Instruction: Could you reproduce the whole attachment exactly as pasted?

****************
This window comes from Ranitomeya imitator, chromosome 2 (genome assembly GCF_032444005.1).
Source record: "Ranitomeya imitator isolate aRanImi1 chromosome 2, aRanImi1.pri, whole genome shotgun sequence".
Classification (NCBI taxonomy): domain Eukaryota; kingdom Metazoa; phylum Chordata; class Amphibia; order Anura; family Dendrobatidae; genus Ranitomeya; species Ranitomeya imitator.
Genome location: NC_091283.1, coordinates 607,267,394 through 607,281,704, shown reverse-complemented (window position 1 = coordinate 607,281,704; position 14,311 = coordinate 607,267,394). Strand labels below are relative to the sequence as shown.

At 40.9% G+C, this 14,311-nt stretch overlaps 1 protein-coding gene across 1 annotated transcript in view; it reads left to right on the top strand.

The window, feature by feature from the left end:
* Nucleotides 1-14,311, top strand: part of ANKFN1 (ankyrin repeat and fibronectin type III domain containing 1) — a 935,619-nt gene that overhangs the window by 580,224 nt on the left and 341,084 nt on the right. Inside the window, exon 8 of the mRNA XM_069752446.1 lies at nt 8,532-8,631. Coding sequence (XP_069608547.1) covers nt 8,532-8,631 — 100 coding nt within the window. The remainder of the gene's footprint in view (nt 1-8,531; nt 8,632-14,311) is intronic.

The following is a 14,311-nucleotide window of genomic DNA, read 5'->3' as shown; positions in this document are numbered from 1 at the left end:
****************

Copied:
This window comes from Ranitomeya imitator, chromosome 2 (genome assembly GCF_032444005.1).
Source record: "Ranitomeya imitator isolate aRanImi1 chromosome 2, aRanImi1.pri, whole genome shotgun sequence".
Classification (NCBI taxonomy): domain Eukaryota; kingdom Metazoa; phylum Chordata; class Amphibia; order Anura; family Dendrobatidae; genus Ranitomeya; species Ranitomeya imitator.
Genome location: NC_091283.1, coordinates 607,267,394 through 607,281,704, shown reverse-complemented (window position 1 = coordinate 607,281,704; position 14,311 = coordinate 607,267,394). Strand labels below are relative to the sequence as shown.

At 40.9% G+C, this 14,311-nt stretch overlaps 1 protein-coding gene across 1 annotated transcript in view; it reads left to right on the top strand.

The window, feature by feature from the left end:
* Nucleotides 1-14,311, top strand: part of ANKFN1 (ankyrin repeat and fibronectin type III domain containing 1) — a 935,619-nt gene that overhangs the window by 580,224 nt on the left and 341,084 nt on the right. Inside the window, exon 8 of the mRNA XM_069752446.1 lies at nt 8,532-8,631. Coding sequence (XP_069608547.1) covers nt 8,532-8,631 — 100 coding nt within the window. The remainder of the gene's footprint in view (nt 1-8,531; nt 8,632-14,311) is intronic.

The following is a 14,311-nucleotide window of genomic DNA, read 5'->3' as shown; positions in this document are numbered from 1 at the left end: